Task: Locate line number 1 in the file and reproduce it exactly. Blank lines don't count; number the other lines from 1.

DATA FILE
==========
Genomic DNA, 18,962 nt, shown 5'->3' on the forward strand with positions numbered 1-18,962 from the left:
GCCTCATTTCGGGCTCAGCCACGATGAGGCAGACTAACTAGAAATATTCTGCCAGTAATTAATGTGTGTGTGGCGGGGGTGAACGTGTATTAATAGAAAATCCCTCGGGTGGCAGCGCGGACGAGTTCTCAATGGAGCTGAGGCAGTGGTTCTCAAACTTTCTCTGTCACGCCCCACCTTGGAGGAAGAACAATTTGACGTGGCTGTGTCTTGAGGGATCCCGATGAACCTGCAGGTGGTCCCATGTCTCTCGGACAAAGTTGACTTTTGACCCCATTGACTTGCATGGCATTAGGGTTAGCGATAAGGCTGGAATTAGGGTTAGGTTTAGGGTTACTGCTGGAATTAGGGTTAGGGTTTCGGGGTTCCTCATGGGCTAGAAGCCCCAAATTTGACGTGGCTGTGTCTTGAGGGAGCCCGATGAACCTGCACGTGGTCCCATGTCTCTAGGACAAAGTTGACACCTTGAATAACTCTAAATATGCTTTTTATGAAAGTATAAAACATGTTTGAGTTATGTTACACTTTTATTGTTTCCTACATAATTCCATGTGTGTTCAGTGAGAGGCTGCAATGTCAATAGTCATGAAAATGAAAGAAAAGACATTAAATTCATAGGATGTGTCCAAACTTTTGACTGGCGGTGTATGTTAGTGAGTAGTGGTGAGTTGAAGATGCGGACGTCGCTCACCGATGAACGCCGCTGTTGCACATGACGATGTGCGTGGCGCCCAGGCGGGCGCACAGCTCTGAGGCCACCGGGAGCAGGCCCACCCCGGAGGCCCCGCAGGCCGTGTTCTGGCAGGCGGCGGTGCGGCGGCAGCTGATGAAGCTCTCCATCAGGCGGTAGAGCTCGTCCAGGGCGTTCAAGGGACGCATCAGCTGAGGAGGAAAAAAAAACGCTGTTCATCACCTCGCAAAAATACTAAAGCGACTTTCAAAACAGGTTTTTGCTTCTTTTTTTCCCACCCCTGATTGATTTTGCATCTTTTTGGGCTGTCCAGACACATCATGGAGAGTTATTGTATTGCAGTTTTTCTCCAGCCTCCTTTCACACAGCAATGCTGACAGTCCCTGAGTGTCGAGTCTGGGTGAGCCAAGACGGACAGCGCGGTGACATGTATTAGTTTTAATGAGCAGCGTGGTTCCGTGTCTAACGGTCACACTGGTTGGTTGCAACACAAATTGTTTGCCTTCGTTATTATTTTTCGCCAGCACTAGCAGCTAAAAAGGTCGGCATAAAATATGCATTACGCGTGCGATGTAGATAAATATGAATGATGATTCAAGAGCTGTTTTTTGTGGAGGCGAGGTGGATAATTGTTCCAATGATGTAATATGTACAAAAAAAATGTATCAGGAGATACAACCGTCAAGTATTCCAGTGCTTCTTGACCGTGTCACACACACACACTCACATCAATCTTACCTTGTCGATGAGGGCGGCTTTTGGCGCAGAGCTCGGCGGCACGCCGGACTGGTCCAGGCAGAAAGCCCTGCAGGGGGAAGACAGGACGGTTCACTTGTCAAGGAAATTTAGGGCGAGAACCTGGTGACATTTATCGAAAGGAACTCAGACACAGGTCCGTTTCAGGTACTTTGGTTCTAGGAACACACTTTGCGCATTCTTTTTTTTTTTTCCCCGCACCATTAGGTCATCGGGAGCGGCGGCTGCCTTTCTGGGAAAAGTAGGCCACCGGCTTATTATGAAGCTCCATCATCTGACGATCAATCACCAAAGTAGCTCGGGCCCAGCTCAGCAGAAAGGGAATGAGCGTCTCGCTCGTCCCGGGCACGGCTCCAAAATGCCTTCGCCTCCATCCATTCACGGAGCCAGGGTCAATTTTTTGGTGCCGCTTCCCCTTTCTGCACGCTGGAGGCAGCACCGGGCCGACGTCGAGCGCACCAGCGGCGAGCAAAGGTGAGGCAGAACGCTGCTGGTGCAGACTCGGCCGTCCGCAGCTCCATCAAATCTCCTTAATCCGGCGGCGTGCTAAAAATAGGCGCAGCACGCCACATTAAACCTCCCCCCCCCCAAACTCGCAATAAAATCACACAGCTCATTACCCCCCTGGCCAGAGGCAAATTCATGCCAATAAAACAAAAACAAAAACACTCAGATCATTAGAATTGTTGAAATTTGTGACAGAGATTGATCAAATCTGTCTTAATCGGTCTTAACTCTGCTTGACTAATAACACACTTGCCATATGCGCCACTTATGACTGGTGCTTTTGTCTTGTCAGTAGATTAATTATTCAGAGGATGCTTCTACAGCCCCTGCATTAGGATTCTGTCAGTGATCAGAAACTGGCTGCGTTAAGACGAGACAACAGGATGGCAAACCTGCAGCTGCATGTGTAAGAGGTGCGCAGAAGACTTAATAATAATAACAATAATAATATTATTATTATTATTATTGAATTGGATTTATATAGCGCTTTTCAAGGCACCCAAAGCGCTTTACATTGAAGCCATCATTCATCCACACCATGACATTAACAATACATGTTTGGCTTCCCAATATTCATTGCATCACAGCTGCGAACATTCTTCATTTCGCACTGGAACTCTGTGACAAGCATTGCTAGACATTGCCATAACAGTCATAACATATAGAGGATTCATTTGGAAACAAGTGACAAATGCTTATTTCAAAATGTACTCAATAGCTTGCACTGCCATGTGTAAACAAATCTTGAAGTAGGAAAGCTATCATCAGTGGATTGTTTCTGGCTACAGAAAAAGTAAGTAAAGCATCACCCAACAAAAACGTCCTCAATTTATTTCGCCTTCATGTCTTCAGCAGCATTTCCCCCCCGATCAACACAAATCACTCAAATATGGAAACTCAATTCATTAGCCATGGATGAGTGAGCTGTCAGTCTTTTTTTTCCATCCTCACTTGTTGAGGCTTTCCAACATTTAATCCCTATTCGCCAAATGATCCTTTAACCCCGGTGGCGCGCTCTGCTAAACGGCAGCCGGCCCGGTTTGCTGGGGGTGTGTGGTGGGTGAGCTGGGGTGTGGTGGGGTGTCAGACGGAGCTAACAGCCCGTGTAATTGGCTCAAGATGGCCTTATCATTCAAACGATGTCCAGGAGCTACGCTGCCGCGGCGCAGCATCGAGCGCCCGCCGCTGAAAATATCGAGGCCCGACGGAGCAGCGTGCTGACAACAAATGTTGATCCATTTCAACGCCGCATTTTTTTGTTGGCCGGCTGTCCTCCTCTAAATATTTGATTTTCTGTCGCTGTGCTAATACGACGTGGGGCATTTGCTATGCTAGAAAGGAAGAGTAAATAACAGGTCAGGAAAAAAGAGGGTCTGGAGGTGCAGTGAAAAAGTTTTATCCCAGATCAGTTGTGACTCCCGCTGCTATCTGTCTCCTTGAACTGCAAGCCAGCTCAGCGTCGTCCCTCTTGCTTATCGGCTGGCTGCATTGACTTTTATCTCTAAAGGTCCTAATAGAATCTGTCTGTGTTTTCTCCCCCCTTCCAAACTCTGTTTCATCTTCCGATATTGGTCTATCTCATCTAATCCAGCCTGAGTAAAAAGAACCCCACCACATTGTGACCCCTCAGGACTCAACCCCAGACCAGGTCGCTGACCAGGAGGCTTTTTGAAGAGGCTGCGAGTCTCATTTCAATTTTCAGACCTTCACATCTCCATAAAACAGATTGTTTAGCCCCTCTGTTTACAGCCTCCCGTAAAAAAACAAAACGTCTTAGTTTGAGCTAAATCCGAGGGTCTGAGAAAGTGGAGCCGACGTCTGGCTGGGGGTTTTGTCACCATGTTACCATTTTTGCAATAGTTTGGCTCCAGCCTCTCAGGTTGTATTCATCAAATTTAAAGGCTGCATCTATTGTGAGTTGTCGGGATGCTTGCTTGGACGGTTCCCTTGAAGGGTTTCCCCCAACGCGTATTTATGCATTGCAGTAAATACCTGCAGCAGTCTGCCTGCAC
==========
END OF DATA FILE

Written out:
Genomic DNA, 18,962 nt, shown 5'->3' on the forward strand with positions numbered 1-18,962 from the left: